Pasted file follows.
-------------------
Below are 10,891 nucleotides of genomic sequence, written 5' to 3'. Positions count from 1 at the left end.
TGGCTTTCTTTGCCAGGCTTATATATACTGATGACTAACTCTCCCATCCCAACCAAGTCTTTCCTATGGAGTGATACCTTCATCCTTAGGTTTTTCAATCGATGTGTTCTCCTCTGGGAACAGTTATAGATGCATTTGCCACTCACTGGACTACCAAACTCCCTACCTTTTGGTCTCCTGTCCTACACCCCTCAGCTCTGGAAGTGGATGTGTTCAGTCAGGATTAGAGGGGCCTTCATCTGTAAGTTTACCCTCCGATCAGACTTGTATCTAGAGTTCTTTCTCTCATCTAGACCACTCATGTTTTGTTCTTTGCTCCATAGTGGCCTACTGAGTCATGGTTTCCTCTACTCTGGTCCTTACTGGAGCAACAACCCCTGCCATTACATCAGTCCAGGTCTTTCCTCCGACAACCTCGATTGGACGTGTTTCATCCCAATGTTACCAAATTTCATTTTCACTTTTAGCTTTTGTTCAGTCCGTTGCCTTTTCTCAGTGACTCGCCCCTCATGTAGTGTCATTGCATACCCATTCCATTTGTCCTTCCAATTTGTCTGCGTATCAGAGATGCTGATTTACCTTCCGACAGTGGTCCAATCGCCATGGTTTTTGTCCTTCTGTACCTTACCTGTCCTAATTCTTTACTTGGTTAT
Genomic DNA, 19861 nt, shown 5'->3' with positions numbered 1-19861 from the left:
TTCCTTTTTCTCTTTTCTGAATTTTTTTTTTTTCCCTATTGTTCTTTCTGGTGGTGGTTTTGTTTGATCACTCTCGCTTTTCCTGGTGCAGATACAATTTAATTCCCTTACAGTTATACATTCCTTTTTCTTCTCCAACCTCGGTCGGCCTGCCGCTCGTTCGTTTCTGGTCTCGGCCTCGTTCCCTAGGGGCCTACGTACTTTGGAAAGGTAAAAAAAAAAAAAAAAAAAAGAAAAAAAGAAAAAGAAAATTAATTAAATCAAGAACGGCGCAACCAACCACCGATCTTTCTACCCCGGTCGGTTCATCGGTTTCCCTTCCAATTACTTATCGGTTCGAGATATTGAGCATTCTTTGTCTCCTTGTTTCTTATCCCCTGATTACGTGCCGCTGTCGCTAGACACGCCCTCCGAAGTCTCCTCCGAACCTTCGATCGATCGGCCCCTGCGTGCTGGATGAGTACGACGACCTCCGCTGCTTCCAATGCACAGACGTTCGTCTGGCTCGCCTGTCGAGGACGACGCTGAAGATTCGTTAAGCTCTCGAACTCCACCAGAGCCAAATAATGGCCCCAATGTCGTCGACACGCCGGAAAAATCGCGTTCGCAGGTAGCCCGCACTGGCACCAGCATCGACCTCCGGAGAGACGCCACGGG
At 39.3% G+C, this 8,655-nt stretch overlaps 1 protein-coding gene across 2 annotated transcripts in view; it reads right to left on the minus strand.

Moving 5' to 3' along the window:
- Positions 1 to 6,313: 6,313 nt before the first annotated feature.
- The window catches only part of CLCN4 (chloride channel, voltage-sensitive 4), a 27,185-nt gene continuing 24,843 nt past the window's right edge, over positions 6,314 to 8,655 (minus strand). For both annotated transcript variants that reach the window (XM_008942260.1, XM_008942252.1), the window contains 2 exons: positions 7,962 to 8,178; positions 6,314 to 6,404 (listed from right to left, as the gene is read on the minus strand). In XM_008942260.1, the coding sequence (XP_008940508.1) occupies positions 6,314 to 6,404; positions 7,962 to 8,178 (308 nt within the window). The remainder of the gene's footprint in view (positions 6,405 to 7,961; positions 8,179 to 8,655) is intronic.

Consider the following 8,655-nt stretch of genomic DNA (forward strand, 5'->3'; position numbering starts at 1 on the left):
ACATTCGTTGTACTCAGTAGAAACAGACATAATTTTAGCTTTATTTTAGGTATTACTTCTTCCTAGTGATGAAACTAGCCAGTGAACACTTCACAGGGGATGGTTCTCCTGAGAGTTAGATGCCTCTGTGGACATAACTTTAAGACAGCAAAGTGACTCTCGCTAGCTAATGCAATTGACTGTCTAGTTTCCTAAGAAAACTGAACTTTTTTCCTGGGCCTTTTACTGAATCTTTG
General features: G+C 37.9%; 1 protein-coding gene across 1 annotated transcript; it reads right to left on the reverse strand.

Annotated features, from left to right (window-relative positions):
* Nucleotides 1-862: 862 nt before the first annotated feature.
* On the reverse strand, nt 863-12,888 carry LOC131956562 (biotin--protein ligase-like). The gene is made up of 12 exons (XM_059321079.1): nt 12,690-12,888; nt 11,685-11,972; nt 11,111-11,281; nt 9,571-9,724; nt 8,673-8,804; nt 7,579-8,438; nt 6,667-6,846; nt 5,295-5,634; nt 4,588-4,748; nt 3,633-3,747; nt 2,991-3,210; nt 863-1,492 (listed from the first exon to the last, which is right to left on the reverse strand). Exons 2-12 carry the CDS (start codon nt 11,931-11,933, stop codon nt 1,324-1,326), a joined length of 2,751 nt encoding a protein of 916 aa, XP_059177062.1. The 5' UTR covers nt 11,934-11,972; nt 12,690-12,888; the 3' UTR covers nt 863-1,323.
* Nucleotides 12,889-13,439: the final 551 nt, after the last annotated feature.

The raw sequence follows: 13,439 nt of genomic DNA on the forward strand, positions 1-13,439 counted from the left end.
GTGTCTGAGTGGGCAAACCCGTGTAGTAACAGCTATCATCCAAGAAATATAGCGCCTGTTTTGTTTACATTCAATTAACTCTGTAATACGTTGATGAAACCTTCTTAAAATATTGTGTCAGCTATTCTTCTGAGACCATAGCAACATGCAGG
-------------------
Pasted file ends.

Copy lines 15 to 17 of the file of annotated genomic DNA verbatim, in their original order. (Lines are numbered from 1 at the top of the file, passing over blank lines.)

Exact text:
* Nucleotides 12,889-13,439: the final 551 nt, after the last annotated feature.

The raw sequence follows: 13,439 nt of genomic DNA on the forward strand, positions 1-13,439 counted from the left end.
GTGTCTGAGTGGGCAAACCCGTGTAGTAACAGCTATCATCCAAGAAATATAGCGCCTGTTTTGTTTACATTCAATTAACTCTGTAATACGTTGATGAAACCTTCTTAAAATATTGTGTCAGCTATTCTTCTGAGACCATAGCAACATGCAGG